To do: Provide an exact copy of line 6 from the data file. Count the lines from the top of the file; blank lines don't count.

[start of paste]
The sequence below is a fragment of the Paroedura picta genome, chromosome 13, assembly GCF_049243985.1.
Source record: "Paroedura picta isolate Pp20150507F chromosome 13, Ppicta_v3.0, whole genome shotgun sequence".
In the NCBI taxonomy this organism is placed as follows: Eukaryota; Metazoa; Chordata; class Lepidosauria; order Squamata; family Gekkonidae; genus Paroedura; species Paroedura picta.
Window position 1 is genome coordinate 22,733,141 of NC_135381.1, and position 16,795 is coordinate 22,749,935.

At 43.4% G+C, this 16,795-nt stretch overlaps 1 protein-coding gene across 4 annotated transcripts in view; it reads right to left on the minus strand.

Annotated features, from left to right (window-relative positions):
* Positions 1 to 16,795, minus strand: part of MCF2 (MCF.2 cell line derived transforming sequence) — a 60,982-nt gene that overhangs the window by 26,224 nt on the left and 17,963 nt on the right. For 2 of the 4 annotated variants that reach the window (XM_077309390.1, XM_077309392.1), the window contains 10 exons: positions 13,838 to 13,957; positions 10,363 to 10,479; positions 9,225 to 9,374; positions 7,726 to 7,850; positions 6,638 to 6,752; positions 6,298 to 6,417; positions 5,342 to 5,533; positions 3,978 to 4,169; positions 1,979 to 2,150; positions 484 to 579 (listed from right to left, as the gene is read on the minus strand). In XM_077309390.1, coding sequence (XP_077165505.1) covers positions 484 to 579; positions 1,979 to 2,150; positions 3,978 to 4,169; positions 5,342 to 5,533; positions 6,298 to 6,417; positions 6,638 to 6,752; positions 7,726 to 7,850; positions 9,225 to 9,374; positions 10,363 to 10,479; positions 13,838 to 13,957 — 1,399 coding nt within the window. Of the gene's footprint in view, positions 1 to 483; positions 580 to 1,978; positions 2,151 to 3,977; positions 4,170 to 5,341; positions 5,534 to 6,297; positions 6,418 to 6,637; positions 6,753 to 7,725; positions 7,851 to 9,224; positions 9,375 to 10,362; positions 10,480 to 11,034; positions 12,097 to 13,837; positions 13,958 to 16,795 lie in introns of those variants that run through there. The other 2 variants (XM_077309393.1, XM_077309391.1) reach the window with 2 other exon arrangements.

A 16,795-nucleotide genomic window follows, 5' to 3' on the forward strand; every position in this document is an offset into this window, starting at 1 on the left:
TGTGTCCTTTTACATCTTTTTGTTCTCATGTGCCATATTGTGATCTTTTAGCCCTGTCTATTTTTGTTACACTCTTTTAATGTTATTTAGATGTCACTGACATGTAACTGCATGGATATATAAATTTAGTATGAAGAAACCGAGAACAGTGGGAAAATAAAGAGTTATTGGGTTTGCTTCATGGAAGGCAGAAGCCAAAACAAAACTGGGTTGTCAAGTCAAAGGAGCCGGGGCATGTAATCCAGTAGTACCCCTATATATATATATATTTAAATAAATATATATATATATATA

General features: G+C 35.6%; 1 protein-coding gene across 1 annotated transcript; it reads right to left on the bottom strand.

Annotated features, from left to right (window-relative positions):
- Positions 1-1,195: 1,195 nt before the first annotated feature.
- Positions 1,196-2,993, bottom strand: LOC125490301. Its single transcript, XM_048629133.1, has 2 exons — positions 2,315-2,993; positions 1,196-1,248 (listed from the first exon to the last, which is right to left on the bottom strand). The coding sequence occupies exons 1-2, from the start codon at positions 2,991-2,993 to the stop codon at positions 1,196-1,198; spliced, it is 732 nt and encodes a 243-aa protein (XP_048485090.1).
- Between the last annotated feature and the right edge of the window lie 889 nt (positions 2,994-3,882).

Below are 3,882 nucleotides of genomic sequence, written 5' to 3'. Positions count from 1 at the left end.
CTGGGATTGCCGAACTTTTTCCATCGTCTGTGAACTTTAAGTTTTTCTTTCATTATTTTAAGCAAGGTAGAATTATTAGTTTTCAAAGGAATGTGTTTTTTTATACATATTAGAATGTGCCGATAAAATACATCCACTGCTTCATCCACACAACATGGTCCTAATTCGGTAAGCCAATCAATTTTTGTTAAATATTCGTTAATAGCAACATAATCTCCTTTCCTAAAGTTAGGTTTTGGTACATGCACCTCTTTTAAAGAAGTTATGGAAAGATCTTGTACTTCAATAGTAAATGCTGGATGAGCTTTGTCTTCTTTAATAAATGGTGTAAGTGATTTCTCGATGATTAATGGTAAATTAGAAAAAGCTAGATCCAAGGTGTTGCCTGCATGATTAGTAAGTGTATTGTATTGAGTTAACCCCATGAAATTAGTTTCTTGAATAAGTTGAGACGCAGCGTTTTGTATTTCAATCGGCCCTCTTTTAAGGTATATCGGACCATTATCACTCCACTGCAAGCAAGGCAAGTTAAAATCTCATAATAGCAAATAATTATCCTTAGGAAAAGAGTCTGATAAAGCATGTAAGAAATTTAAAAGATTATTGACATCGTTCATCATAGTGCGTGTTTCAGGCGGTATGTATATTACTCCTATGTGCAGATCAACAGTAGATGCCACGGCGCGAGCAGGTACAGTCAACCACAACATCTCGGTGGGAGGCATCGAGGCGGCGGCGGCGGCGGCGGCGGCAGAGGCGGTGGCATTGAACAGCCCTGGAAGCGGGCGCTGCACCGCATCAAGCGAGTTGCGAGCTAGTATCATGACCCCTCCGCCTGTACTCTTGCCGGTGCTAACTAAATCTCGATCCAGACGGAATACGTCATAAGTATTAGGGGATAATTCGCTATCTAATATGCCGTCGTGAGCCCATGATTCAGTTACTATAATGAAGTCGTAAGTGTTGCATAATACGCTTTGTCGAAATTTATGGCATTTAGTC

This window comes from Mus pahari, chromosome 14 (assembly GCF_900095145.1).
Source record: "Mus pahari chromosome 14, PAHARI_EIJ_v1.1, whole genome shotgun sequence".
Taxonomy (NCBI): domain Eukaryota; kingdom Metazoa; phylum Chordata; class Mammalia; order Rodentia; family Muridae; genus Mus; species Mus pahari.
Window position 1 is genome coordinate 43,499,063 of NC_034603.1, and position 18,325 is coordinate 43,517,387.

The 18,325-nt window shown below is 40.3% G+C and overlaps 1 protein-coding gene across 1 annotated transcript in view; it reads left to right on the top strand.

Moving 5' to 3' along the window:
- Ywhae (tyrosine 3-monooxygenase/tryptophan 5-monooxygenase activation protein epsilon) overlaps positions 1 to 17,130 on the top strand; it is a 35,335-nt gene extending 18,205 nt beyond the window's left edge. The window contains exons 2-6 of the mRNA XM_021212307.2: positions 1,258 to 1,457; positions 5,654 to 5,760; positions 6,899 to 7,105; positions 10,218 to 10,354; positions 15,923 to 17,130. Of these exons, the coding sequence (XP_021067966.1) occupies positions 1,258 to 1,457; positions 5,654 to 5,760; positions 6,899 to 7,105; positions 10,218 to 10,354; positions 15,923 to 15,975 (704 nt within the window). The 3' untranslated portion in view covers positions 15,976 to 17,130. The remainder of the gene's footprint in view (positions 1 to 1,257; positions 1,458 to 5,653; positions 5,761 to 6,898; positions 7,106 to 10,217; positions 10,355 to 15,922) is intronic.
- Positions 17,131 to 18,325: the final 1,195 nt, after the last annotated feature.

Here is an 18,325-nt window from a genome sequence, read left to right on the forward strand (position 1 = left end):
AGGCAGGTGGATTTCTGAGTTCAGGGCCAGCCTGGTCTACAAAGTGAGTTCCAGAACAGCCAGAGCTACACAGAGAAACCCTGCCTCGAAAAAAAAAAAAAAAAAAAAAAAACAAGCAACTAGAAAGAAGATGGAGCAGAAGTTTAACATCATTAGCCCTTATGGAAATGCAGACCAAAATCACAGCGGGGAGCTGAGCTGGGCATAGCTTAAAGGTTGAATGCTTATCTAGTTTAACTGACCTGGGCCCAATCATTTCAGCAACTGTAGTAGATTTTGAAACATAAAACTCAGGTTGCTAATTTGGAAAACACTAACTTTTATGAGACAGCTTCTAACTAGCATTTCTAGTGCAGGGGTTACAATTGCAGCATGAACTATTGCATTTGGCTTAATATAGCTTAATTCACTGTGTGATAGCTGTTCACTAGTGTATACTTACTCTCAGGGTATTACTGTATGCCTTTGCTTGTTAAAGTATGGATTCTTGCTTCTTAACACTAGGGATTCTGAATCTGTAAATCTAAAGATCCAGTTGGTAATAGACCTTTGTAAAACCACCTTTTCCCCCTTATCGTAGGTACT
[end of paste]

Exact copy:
Annotated features, from left to right (window-relative positions):